One last mountain journey with Sitting Wind

COFFEE WITH WARREN, with Warren Harbeck
Cochrane Eagle, November 27, 2002

Bob Bartlett and I sipped our coffee slowly, pensively. A good friend was to be buried the next day, and Bob was reminiscing over the short few months in which he had come to know the Morley artist, actor, chief and genial human being.

Frank Kaquitts, "Sitting Wind," passed away November 19 at the age of 77. When the three Stoney Nakoda First Nations at Morley were united briefly into one political unit in the mid-1970s, Frank was their Grand Chief. When Paul Newman needed a co-star for the Robert Altman film, Buffalo Bill and the Indians, Frank played Sitting Bull. And when Bob wanted to ask Frank for a favour, well . . .

Bob, retired, moved to Cochrane from Ontario a little over two years ago. He wanted a taste of the West, and that's exactly what he got this past summer when he set out to get Frank's autograph on a copy of The Song and the Silence, Peter Jonker's award-winning 1988 biography of Sitting Wind.

A friend advised Bob to go out to the mountain-embraced west end of the reserve and knock on Frank's door.

"When I knocked on the door, his daughter answered and called Frank," Bob said. "When he appeared, he was smiling as if we had known each other for years."

Thus began a friendship in which the legendary chief gave Bob a taste of the West beyond anything he could have hoped for.

"We talked about good times and bad times," Bob said, including Frank's memories of the earliest times at Banff Indian Days, visions he had had, his love and pride for his family.

One time when Bob dropped by, he was surprised to find Frank in a most unlikely position for someone who only 12 years earlier had been severely injured when struck by a car.

"I knocked on the door and was told that he was around the back working on the truck and to go around to speak to him," Bob said. "When I reached the backyard, I saw a pair of legs protruding from under a pickup truck. As I walked up to the truck, he noticed me and with the same welcoming smile, said, 'Oh, hi! It's nice to see you again.'"

On another occasion, Bob picked Frank up for a drive down the Kananaskis. They loaded up and headed south on Highway 40, into the mountains.

"As we started our drive, my lesson in history began," Bob said. "Frank pointed to the west across a flat area and told me that Sitting Bull had once camped there on one of his journeys. A little further along, he pointed east to some large hills and said that his people used to use them as lookouts where they could spot anyone coming at least a day away.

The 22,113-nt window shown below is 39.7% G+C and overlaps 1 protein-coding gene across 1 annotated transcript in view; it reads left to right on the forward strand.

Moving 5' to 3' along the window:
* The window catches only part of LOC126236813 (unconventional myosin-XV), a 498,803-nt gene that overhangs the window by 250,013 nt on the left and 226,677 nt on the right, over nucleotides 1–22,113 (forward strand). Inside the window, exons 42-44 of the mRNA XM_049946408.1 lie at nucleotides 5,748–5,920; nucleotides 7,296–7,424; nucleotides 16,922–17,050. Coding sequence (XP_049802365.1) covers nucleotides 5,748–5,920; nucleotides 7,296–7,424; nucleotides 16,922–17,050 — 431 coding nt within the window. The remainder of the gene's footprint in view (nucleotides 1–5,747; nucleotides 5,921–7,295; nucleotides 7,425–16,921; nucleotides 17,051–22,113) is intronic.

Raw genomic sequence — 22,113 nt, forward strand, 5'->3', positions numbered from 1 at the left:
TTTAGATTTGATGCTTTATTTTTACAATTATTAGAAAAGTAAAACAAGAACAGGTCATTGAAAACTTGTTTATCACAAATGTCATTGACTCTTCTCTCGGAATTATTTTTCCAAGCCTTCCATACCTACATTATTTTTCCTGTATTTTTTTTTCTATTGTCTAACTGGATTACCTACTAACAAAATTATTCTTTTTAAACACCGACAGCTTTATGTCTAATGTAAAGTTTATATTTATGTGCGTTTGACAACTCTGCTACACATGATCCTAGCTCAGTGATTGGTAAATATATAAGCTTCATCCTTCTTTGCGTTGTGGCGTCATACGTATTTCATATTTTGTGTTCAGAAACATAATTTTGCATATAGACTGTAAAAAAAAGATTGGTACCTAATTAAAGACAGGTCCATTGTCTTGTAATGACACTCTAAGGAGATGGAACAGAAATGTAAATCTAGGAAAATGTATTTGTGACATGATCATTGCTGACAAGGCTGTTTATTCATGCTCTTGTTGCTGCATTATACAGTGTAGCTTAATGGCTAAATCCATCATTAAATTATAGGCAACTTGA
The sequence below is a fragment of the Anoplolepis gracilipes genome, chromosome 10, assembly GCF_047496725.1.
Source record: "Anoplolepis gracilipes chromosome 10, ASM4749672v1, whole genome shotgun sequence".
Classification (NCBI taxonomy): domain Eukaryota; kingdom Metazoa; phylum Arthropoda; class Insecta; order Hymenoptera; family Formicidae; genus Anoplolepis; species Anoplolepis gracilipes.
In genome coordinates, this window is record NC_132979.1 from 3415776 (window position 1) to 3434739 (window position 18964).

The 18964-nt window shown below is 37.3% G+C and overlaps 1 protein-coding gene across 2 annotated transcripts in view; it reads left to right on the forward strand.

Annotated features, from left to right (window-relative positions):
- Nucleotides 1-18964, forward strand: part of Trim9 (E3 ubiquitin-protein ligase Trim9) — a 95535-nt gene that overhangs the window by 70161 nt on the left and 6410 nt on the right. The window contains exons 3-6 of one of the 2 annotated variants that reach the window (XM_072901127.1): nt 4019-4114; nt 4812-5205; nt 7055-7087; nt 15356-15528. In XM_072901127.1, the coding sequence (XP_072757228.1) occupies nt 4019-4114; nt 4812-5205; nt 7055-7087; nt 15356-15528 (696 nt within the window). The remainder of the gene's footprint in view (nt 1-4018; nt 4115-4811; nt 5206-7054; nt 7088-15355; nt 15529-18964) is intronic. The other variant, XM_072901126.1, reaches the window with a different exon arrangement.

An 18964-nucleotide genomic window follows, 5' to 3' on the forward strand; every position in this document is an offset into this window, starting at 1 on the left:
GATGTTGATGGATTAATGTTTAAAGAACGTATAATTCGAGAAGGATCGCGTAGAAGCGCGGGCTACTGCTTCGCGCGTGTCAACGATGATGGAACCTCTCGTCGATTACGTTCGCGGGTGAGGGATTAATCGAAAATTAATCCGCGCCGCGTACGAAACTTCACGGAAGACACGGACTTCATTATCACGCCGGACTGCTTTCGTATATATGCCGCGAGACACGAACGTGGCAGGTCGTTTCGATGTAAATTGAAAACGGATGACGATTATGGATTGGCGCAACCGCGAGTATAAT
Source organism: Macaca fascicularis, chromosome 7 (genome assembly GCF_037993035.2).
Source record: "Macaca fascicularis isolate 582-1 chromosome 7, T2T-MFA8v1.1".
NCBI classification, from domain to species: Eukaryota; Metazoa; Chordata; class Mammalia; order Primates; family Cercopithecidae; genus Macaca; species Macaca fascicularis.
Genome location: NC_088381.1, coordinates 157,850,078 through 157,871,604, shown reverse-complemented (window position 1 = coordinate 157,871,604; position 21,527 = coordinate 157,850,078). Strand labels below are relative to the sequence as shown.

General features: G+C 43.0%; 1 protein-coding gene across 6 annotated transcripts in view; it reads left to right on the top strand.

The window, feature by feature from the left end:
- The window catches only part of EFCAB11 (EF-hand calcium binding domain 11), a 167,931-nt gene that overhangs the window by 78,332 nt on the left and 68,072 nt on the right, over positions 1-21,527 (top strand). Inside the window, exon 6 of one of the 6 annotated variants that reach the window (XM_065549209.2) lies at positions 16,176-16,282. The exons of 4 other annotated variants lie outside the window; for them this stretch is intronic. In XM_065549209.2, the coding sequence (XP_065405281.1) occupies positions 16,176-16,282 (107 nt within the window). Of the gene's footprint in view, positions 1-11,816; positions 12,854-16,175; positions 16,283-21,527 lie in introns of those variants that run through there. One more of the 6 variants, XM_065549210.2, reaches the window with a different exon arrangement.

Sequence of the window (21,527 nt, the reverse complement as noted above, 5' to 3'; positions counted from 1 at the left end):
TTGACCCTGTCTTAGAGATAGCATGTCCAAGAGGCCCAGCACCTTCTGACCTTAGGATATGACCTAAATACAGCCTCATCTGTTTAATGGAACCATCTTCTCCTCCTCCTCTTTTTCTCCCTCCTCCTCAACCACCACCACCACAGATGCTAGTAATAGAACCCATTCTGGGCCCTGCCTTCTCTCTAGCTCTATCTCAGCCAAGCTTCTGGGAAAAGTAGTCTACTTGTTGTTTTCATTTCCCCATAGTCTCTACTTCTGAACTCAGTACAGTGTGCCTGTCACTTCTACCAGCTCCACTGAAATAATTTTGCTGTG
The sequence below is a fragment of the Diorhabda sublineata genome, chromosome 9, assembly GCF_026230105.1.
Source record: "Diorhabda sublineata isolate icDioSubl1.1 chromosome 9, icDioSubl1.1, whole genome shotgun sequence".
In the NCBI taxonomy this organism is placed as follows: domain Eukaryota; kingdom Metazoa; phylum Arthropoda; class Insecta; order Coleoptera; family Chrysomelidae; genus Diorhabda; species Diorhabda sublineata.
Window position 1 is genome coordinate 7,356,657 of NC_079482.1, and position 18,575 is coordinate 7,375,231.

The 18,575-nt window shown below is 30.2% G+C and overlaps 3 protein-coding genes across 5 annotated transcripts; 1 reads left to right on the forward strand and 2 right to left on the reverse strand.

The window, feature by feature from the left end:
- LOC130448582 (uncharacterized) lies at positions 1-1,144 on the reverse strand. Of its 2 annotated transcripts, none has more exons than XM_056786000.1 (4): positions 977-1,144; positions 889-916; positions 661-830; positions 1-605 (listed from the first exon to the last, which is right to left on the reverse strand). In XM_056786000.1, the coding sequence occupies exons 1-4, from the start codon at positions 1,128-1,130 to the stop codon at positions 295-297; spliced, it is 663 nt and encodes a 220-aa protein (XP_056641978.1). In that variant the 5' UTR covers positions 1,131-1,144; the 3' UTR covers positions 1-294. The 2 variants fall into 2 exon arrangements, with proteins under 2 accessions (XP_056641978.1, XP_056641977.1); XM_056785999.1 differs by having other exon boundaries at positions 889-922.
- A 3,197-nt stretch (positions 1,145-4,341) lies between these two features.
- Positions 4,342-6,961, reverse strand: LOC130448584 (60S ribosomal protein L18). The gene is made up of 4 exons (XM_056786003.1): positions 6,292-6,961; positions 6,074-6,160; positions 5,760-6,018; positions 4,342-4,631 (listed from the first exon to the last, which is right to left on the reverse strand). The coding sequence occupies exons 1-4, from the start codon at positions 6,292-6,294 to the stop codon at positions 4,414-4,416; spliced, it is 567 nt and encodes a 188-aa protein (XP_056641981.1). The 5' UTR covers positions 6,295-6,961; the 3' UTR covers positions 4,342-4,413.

"As we drove further along, I noticed that Frank was quiet for periods of time, savouring the memories, but looking at and recording all the scenery. Every once and a while he would excitedly point out that the line heading up the side of the mountain was an old Indian trail that he had traveled years ago. Also, that this mountain or that was a place he had gone by horse when he was younger.

"I was getting a history lesson from Frank's memory trek through these mountains. What a treasure for me and a trip in the past for him.

"A couple of times he looked over at me smiling and said, "What a beautiful drive," and that he thought he would never see this place again. His pleasure was my treat.

"We stopped a few times to look for medicine. We didn't find any he wanted. But he pointed out other small plants that were helpful for other types of medicinal needs. I felt very honoured to have that information pointed out to me so openly and without hesitation. I was getting a lesson that very few others like myself might ever receive."

Over the next weeks, Bob and Frank took other trips together into the mountains. When Frank suffered a stroke in October, Bob visited his friend often in the hospital, though Frank's voice was now silent.

Back at the coffee shop, Bob put his cup down and spoke softly across the table to me: "It is comforting to think that, when our journey on Mother Earth comes to an end and we cross over, there will be a friend to greet us with a welcome smile and the words, 'Oh hi, it's good to see you; come on in.'"

© 2002 Warren Harbeck

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